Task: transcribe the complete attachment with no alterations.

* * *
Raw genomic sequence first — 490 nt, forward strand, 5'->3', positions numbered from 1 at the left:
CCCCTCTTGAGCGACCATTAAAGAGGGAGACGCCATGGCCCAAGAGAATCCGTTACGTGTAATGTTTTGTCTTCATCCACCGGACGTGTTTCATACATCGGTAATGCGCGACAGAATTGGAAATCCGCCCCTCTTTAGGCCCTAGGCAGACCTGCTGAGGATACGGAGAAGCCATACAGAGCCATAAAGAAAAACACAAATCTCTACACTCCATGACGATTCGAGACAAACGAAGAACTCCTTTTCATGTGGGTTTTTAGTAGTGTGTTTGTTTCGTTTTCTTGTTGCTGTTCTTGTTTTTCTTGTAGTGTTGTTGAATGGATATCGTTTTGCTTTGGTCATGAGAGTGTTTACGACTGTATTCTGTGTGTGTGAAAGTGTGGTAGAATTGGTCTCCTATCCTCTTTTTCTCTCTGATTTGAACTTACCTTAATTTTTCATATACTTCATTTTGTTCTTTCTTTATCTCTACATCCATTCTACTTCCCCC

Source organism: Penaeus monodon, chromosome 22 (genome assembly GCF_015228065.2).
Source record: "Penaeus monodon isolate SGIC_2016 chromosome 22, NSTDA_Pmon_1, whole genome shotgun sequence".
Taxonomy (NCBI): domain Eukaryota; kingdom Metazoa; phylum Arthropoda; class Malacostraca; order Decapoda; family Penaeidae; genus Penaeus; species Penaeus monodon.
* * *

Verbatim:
Raw genomic sequence first — 490 nt, forward strand, 5'->3', positions numbered from 1 at the left:
CCCCTCTTGAGCGACCATTAAAGAGGGAGACGCCATGGCCCAAGAGAATCCGTTACGTGTAATGTTTTGTCTTCATCCACCGGACGTGTTTCATACATCGGTAATGCGCGACAGAATTGGAAATCCGCCCCTCTTTAGGCCCTAGGCAGACCTGCTGAGGATACGGAGAAGCCATACAGAGCCATAAAGAAAAACACAAATCTCTACACTCCATGACGATTCGAGACAAACGAAGAACTCCTTTTCATGTGGGTTTTTAGTAGTGTGTTTGTTTCGTTTTCTTGTTGCTGTTCTTGTTTTTCTTGTAGTGTTGTTGAATGGATATCGTTTTGCTTTGGTCATGAGAGTGTTTACGACTGTATTCTGTGTGTGTGAAAGTGTGGTAGAATTGGTCTCCTATCCTCTTTTTCTCTCTGATTTGAACTTACCTTAATTTTTCATATACTTCATTTTGTTCTTTCTTTATCTCTACATCCATTCTACTTCCCCC

Source organism: Penaeus monodon, chromosome 22 (genome assembly GCF_015228065.2).
Source record: "Penaeus monodon isolate SGIC_2016 chromosome 22, NSTDA_Pmon_1, whole genome shotgun sequence".
Taxonomy (NCBI): domain Eukaryota; kingdom Metazoa; phylum Arthropoda; class Malacostraca; order Decapoda; family Penaeidae; genus Penaeus; species Penaeus monodon.